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In July, 18-year-old Cullen Shae Johnston and 39-year-old Michael Allen Lanning allegedly broke into Wyoming High School, causing approximately $9,000 in property damage. The two pleaded guilty to breaking and entering and malicious destruction of property.

Police caught the two as they were attempting to crawl out a window, according to a news article at At about 1:15 a.m. on July 20, police noticed a bicycle leaning against the school building; upon further inspection, they discovered a door to the school had been forced open. Using a tracking dog, police continued to search the school and discovered the two suspects climbing out a window.

During the escapade, the two suspects had thrown papers and books, smashed computers, broken windows, and damaged furniture. In all, the two are said to have caused more than $9,000 damage to the property.

Johnston was sentenced by Kent County Circuit Court Judge Paul Sullivan to one year in county jail; the 18-year-old did not have a previous record. Lanning, a registered sex offender with a criminal record, was sentenced by Judge Sullivan to two to 10 years in prison.

Breaking and entering is a serious criminal offense; the penalties an individual will face if convicted depend largely on what police and prosecutors assume the defendant’s intentions were, or whether the individual committed larceny or a felony offense. When someone forcibly enters a building with the intent to steal property or money, that individual may face up to 10 years in prison if convicted.

You do not have to completely enter a building to be charged with this crime; after breaking (such as forcing a door open, breaking a window), the act of putting an arm through the window qualifies as entering.

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On Monday November 4, a jury was selected for the trial of 32-year-old Demeatrius Tate, a man who allegedly participated in a one-day crime spree which included carjacking and two armed robberies, according to a news article at Tate allegedly committed the crimes along with 18-year-old Artravius Riley, who pleaded guilty and is expected to testify at Tate’s trial.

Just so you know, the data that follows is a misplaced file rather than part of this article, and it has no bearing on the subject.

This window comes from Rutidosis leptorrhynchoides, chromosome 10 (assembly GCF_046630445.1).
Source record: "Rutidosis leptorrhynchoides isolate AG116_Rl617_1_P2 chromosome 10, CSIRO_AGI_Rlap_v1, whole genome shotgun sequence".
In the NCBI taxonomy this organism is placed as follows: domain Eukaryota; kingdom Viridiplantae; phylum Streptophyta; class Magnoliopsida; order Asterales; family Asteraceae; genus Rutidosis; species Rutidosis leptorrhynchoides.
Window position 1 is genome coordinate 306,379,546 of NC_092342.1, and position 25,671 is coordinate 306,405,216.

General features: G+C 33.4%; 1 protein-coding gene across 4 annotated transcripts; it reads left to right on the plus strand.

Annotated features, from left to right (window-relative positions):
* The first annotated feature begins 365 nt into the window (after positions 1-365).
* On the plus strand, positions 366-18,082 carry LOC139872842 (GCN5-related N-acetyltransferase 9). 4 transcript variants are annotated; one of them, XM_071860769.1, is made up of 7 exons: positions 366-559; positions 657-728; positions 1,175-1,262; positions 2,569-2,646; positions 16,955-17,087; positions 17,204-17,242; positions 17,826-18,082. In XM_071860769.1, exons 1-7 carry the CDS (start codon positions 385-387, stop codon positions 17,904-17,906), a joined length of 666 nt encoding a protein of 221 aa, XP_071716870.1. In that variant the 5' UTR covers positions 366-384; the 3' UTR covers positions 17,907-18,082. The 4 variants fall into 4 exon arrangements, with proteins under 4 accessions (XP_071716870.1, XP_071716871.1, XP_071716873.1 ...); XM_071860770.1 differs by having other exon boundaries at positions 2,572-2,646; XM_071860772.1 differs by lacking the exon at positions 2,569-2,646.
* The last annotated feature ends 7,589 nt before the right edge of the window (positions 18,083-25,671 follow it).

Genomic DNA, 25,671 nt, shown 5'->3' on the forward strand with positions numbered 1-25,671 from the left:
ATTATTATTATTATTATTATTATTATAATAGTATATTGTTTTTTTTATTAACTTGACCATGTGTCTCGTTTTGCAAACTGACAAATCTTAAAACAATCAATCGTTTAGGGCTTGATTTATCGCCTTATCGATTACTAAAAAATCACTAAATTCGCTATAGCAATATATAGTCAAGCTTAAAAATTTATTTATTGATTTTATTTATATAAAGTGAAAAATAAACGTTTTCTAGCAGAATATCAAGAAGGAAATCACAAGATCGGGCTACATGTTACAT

The two men were arrested after allegedly committing crimes on May 26 of this year. Tate and Riley are accused of robbing a couple who were walking in the Arena District at approximately 2 a.m. Authorities claim the two threatened the couple with a gun, then took their valuables and a car. Later the same day, Tate and Riley allegedly robbed a man who was sitting in his vehicle in the vicinity of Seward Avenue and Douglas Street NW; they robbed him at gunpoint. News reports claim that Riley forced the victim to drive to an ATM machine. The second victim saw the get-away vehicle’s license plate and reported it to police.

In exchange for the teen’s guilty plea and testimony against Tate, prosecutors with the Kent County Prosecutor’s office agreed to dismiss one count each of armed robbery, felony use of a firearm, and carjacking.

If convicted of the carjacking and two street robberies, Tate will face up to life in prison. The defendant was offered a deal in August which would have resulted in a minimum sentence of 13 to 21 years had he pleaded guilty, however he rejected the plea deal. If convicted at trial, the minimum sentence he will face if convicted of all counts will be 14 years to almost 40 years.

Armed robbery and carjacking are both extremely serious criminal offenses punished harshly in the state of Michigan. As indicated above, Tate will face at least 14 years in prison, and possibly life if convicted.